Monday, November 15
Children and Chores
Children and Chores; quite often the two don't mix. And if you attempt to do it the hard way, it could deteriorate into a pooch training session. This can only result in a lifelong allergy to the simple chores that bring balance and beauty to life. You've done well if you have brought up a child who does chores cheerfully.
Chores For Kids
Putting away toys, story books, shoes, folding small articles of clothes, setting the table, watering potted plants, and making beds, are a few they can start with and grow into. As a matter of fact, kids love to be involved right from the time they are old enough to move around and it is often the parents who say No! with the best of intentions, of course. It is true, though, it might call for the patience of a monk to let your 3 year old help you with folding clothes, a chore which might go into the extended version with director's cut when you could easily get the job done in the so-called jiffy.
How To Get Kids to do Chores
When it comes to kids and chores the smartest thing to do would be to not make it sound like a bad thing or a drab job. Make it a fun project, or better yet, a game. Sing along as you pick up stuff, count as you put away toys, stack according to colour or kind, you get the idea. As the child grows up, you can ease off and let her do it all.
Little kids love to imitate what they see others do. You can make good use of this monkey see monkey do philosophy and include them in the little things you do around the house. As toddlers they love following in your footsteps, mostly getting in your way and tripping you over. But those are the baby steps of socializing which later on extends beyond the homefront to school, friends, and the public.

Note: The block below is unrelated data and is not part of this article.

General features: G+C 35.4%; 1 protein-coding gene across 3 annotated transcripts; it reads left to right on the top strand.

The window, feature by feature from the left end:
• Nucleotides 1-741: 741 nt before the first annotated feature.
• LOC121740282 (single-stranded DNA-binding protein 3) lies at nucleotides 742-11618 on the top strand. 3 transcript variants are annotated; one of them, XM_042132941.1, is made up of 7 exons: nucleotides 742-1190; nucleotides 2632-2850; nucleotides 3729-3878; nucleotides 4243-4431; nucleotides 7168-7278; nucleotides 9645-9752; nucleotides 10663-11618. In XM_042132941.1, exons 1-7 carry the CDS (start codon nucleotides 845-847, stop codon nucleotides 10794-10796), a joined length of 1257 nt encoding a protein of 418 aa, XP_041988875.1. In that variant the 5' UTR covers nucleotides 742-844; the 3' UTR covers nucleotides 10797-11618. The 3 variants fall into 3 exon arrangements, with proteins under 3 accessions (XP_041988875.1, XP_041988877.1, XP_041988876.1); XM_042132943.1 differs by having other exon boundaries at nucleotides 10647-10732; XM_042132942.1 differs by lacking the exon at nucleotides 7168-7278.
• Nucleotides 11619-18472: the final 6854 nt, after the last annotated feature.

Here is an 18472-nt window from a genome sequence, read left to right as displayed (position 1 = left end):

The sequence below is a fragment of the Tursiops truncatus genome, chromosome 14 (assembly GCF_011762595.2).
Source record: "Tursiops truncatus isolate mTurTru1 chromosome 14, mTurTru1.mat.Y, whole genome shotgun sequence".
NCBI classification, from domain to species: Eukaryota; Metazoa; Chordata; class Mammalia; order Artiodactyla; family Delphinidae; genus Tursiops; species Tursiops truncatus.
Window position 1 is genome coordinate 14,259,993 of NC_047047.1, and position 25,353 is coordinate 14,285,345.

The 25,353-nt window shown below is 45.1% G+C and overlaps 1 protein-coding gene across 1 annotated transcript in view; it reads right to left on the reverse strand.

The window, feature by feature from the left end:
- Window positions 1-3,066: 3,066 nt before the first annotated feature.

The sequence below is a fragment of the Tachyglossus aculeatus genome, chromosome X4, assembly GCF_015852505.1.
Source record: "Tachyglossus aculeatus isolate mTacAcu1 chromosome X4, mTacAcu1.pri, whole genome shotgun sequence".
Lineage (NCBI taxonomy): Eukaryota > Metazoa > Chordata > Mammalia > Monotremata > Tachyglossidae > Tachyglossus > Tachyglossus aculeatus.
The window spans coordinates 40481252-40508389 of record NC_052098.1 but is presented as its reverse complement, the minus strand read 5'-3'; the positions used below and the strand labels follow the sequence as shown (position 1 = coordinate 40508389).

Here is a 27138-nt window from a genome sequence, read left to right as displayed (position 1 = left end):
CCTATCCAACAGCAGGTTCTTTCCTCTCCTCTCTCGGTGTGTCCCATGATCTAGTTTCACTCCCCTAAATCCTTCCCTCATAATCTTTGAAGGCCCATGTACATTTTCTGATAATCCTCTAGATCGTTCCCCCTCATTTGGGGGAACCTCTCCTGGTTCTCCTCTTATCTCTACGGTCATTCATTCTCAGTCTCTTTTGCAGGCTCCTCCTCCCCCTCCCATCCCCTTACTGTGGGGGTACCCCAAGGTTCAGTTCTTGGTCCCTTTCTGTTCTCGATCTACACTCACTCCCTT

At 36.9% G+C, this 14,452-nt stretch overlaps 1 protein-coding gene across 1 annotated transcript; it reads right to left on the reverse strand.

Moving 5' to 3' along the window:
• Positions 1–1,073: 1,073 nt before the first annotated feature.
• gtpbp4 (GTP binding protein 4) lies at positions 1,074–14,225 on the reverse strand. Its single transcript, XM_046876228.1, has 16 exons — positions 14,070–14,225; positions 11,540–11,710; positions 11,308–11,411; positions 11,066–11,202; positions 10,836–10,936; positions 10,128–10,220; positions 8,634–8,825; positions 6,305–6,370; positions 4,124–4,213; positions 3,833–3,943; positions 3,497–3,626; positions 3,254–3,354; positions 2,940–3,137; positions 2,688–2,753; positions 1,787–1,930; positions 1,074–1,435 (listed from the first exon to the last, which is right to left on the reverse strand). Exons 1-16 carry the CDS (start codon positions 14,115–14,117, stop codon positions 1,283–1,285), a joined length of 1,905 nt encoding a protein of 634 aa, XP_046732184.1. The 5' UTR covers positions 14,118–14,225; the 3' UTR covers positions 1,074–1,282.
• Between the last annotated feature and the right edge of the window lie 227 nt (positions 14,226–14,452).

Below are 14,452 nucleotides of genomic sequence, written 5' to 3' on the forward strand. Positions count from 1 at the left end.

Children are easily put off by staccato instructions and nagging. That's a surefire way of putting them off chores for good. The idea is to put them in charge of a certain number of chores that need to be done. Make them feel important and applaud when they do a good job. Bring it up casually before other people and you'll see them glow with pride and take their job even more seriously.
Of course there's not much you can delegate to kids from your busy schedule, but there are quite a few things they can do. This is something you decide since you know your child better than anyone else. Don't discourage them even if they impede your chores a little bit. You can put them in charge of one chore when young and promote them eventually. Kids soon get the idea that it is expected and taken for granted that these tasks will be done by them, just as the parents mow the lawn or do the laundry.
How Chores Help Kids
Children learn responsibility when they have regular chores to be done. On top of that, they experience the warm feeling of a job well done. It will certainly encourage self-esteem, concentration, innovative thinking and an ordered life style in your child. The very thought that the family depends on them to put away newspapers or water the plants makes them feel important and valuable members. It gives kids a feeling of independence. They will almost certainly grow into house-proud individuals who'll keep neat homes. Doing chores will definitely keep boredom at bay and their bedroom neat.